to the Supreme Court, a historic appointment with a bitter taste

The moment is historic. Following a confirmation vote by the Senate, this Thursday, April 7, Judge Ketanji Brown Jackson became the first black woman to enter the Supreme Court.

→ THE FACTS. Joe Biden appoints first African-American justice to Supreme Court

In the Senate, divided equally between Democrats-independents and Republicans (50 seats each), three elected members of the right-wing party had announced their support for his candidacy, ensuring the judge from Washington a place among the nine judges of the Court, including the decisions on major social issues (abortion, firearms, gay marriage, electoral law, etc.) have the power to transform the country.

An undeniable victory

For progressive America, the lifetime appointment of this relatively young (51) judge is an undeniable victory. In recent years, black women, the backbone of the Democratic Party, have risen to prominence in the political arena, winning major elections and participating in the resurgence of activism that marked the Trump era. An energy rewarded in January 2021 by the investiture of Kamala Harris, the first black woman to occupy the vice-presidency.

“Throughout history, African-American women have faced double discrimination: sexism and racism. Even African American men have pushed them aside in their fights for equal rights. They obtained the right to vote much later than themrecalls Daina Ramey Berry, historian author of a book on African-American women. They had tofight harder for their voices to be heard and for a place at the decision-making table. »

Midterms in sight

Despite its historic nature, the road to the Supreme Court was not without controversy for Justice Jackson. His hearing before the Senate Judiciary Committee, charged with questioning nominees to assess their suitability for the high court, was used by Republican members to push political messages ahead of November’s midterm elections. . This election, which will renew the entire House of Representatives and a third of the Senate, will determine Joe Biden’s room for maneuver for the second part of his term.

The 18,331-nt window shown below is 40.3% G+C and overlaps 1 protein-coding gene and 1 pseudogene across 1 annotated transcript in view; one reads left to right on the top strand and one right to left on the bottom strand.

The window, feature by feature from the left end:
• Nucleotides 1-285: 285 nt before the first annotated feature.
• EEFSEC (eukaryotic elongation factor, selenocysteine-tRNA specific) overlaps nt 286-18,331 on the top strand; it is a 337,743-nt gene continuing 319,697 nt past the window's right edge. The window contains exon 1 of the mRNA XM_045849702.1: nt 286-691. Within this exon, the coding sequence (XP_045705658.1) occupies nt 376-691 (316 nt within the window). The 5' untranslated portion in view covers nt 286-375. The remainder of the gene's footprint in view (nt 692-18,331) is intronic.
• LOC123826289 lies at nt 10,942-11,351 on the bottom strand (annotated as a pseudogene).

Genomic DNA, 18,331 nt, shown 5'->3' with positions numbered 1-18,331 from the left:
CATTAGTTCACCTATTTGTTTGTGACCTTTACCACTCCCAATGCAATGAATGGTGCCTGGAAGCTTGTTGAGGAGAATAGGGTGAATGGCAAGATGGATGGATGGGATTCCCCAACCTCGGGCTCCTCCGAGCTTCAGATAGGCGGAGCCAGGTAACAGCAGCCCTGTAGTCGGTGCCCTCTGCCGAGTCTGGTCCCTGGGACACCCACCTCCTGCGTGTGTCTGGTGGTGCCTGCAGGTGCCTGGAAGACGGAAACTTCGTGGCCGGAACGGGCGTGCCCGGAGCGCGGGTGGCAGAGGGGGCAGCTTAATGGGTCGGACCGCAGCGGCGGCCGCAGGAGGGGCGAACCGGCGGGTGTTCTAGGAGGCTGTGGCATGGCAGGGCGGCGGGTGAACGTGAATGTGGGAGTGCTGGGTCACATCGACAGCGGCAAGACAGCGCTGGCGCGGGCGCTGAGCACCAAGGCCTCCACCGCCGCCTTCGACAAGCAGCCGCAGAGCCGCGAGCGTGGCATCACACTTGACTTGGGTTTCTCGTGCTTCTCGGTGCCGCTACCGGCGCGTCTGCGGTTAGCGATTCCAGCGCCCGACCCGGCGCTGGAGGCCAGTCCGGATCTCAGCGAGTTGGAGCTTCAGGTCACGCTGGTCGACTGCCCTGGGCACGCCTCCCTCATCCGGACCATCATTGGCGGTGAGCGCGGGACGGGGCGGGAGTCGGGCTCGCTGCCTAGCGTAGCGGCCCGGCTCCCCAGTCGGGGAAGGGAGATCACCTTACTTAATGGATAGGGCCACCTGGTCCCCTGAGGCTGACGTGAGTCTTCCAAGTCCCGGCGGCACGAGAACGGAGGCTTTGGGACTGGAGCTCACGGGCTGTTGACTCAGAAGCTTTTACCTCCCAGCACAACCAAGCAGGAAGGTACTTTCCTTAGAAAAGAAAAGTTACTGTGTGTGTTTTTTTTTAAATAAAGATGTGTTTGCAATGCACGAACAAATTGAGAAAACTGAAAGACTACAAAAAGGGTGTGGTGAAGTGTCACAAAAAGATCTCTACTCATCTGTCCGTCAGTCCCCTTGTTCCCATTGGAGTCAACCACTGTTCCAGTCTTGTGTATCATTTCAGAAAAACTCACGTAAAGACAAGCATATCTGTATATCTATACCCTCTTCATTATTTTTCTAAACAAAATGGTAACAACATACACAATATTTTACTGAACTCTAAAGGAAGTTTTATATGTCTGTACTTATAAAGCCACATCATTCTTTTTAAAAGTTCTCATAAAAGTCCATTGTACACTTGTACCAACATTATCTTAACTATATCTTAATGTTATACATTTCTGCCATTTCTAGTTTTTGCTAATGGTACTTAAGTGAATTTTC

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Tennessee Senator Marsha Blackburn took Judge Jackson into the field of a hot topic for conservatives: transsexuality and gender identity. The elected asked her to define the word “woman”. “I can’t in this context. I’m not a biologist.” replied the judge.


The Texan Ted Cruz questioned her on the theme of “wokism” in education, another campaign topic for the conservative right. He asked her about a book called anti-racist babytaught in the private school in Washington, of which the judge is a member of the board of directors. “Do you think, like this children’s book, that babies are racist? »he submitted to her.

Ketanji Brown Jackson revealed his exasperation with this very political questioning, intended to portray her as opposed to conservative values. Such works “do not interfere in my work as a judge, a subject that I have come, with all due respect, to address here”.

African American women are all too familiar with the feeling of being reclaimed, according to Daina Ramey Berry. «Black women are often made invisible. When they enter meeting rooms, we think that they are in charge of doing the service! They have to bang their fists on the table to remind them that they have something to contribute. »

The “death” of hearings for the Supreme Court

Jonathan Turley, professor of law at George Washington University, deplored, on the conservative site The Hill, the ” dead ” hearings of judges at the Supreme Court. According to him, these job interviews have become moments “performative art for senators and endurance testsfor the nominees, who have become accustomed to being vague about their judicial philosophy on controversial topics like abortion. They want to avoid endangering their selection in a context of growing political polarization.

The arrival of Judge Jackson, replacing Stephen Breyer, who announced his retirement twenty-eight years after being chosen by Bill Clinton, will not change the balance of power in the Court. It remains dominated by conservatives since the appointment of three « justices » par Donald Trump.

The validation of the candidacy of Ketanji Brown Jackson by the Senate comes in a climate of turbulence for the high court. At the end of March, the Washington Post revealed text messages sent by the wife of one of the judges, Clarence Thomas, to Donald Trump’s chief of staff to encourage the White House to contest the victory of Joe Biden. A scandal that tarnishes the credibility of the Court. According to the Pew Institute, 54% of Americans had a positive image of the institution in February, compared to 69% in August 2019.


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